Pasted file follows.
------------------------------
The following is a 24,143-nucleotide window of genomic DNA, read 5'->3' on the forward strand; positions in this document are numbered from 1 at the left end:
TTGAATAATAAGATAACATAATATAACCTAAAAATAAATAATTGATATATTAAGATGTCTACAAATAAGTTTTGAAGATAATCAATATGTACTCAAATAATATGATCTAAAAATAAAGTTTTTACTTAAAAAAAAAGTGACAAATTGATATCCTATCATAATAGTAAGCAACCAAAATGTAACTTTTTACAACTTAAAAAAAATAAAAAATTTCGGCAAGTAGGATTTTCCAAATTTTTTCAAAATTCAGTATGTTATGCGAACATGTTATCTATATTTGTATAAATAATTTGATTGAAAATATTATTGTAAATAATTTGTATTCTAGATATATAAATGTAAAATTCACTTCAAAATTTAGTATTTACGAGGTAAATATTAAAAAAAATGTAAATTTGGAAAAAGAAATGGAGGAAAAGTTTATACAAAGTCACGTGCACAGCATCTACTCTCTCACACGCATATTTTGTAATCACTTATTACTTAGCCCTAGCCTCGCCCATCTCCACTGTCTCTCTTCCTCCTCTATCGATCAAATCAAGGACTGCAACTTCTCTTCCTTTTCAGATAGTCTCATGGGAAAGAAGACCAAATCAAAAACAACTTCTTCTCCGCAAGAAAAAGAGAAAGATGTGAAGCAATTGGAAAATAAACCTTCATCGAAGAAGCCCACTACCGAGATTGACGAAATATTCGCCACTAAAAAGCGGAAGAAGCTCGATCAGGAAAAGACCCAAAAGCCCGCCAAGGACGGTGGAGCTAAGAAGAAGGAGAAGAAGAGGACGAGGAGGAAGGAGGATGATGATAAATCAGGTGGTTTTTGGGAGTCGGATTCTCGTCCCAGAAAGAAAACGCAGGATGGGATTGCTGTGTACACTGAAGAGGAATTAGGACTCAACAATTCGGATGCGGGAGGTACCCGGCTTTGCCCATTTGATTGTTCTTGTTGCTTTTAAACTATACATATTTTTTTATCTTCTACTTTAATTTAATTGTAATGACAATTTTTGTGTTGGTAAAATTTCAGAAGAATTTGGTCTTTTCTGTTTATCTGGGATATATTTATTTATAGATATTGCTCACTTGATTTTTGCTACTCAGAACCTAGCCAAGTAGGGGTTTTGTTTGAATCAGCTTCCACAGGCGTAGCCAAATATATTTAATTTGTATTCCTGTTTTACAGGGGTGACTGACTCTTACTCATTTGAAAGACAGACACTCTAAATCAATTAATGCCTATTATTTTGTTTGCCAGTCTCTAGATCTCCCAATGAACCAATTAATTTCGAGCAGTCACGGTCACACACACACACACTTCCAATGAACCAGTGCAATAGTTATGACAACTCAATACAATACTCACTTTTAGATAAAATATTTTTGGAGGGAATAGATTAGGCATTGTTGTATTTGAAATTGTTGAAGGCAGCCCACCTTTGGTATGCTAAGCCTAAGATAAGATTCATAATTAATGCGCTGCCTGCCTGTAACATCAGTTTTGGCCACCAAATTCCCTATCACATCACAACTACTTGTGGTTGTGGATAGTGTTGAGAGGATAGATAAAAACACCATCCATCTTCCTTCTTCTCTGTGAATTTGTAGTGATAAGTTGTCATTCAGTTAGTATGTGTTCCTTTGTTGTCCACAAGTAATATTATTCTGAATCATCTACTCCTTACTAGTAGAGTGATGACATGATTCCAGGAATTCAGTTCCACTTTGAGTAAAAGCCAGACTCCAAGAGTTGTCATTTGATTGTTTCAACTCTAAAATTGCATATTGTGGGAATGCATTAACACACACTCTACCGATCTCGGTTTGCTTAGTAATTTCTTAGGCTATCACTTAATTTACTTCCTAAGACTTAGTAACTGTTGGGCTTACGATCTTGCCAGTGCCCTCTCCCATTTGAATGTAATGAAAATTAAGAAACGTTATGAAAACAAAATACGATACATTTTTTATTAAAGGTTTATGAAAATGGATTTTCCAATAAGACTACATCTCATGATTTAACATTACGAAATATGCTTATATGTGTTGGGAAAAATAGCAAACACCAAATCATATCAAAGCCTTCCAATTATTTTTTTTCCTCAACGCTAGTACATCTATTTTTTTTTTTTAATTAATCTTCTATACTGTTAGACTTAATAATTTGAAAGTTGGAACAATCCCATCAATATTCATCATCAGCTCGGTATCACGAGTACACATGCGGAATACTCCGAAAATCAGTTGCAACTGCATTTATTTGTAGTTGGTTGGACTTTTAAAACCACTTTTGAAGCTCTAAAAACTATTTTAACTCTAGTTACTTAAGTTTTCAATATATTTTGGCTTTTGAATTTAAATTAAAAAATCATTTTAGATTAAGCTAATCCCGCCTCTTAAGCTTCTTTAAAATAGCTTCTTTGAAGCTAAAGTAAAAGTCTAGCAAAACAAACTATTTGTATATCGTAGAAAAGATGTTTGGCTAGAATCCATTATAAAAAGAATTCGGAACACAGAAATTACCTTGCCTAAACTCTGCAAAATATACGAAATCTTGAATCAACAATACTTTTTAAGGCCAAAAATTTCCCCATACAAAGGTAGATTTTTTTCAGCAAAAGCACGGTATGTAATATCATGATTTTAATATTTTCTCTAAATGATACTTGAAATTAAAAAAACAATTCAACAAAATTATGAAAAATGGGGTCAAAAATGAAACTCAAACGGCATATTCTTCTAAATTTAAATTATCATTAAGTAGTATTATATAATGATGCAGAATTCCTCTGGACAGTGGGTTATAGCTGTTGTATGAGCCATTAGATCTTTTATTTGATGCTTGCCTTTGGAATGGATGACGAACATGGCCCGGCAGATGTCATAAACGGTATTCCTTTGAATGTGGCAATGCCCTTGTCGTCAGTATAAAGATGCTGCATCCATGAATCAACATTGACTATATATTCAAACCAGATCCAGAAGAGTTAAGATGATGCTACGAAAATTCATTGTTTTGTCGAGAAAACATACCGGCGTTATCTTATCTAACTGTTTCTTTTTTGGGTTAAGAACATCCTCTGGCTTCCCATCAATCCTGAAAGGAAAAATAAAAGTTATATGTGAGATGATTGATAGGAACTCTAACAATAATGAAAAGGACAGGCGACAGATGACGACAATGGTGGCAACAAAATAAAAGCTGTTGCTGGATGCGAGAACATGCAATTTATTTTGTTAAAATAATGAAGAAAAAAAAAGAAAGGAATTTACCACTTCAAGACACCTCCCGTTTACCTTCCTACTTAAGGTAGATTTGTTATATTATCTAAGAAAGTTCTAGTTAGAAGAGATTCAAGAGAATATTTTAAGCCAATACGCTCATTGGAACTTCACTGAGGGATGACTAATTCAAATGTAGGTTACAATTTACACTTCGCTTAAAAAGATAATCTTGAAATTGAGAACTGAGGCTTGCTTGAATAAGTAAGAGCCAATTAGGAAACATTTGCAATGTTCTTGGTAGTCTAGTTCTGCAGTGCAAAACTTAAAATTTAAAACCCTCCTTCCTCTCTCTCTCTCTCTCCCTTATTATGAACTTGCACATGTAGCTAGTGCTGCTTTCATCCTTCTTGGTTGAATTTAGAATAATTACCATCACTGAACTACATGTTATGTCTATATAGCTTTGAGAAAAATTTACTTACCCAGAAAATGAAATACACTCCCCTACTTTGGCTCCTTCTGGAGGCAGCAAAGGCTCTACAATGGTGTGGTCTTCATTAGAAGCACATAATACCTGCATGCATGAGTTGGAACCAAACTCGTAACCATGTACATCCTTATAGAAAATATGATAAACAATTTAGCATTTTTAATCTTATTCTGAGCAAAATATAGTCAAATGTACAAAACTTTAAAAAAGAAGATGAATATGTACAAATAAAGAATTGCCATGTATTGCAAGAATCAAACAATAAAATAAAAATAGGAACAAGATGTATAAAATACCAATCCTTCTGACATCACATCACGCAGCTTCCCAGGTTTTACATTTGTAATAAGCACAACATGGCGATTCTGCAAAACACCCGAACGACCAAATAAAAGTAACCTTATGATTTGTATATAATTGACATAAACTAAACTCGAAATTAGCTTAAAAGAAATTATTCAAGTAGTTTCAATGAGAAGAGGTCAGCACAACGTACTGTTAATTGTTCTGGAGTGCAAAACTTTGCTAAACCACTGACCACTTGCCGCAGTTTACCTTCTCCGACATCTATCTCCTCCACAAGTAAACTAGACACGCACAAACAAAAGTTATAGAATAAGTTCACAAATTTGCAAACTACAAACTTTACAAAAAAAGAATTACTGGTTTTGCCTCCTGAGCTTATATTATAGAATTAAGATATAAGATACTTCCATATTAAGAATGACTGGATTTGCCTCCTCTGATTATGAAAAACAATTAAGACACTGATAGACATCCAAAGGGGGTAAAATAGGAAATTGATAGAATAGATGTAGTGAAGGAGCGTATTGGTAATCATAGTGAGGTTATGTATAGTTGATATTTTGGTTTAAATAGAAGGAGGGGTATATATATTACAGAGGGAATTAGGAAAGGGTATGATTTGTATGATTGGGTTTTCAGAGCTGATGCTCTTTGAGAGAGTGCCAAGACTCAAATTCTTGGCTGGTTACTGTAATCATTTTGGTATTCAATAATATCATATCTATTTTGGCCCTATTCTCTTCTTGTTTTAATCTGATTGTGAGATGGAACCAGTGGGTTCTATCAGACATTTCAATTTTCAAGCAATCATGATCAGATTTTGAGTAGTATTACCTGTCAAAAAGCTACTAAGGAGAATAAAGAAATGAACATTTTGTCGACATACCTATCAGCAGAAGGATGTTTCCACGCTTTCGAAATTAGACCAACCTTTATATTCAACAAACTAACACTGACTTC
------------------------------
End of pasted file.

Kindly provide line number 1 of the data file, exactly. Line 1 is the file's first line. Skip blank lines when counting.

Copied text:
The following is a 24,143-nucleotide window of genomic DNA, read 5'->3' on the forward strand; positions in this document are numbered from 1 at the left end: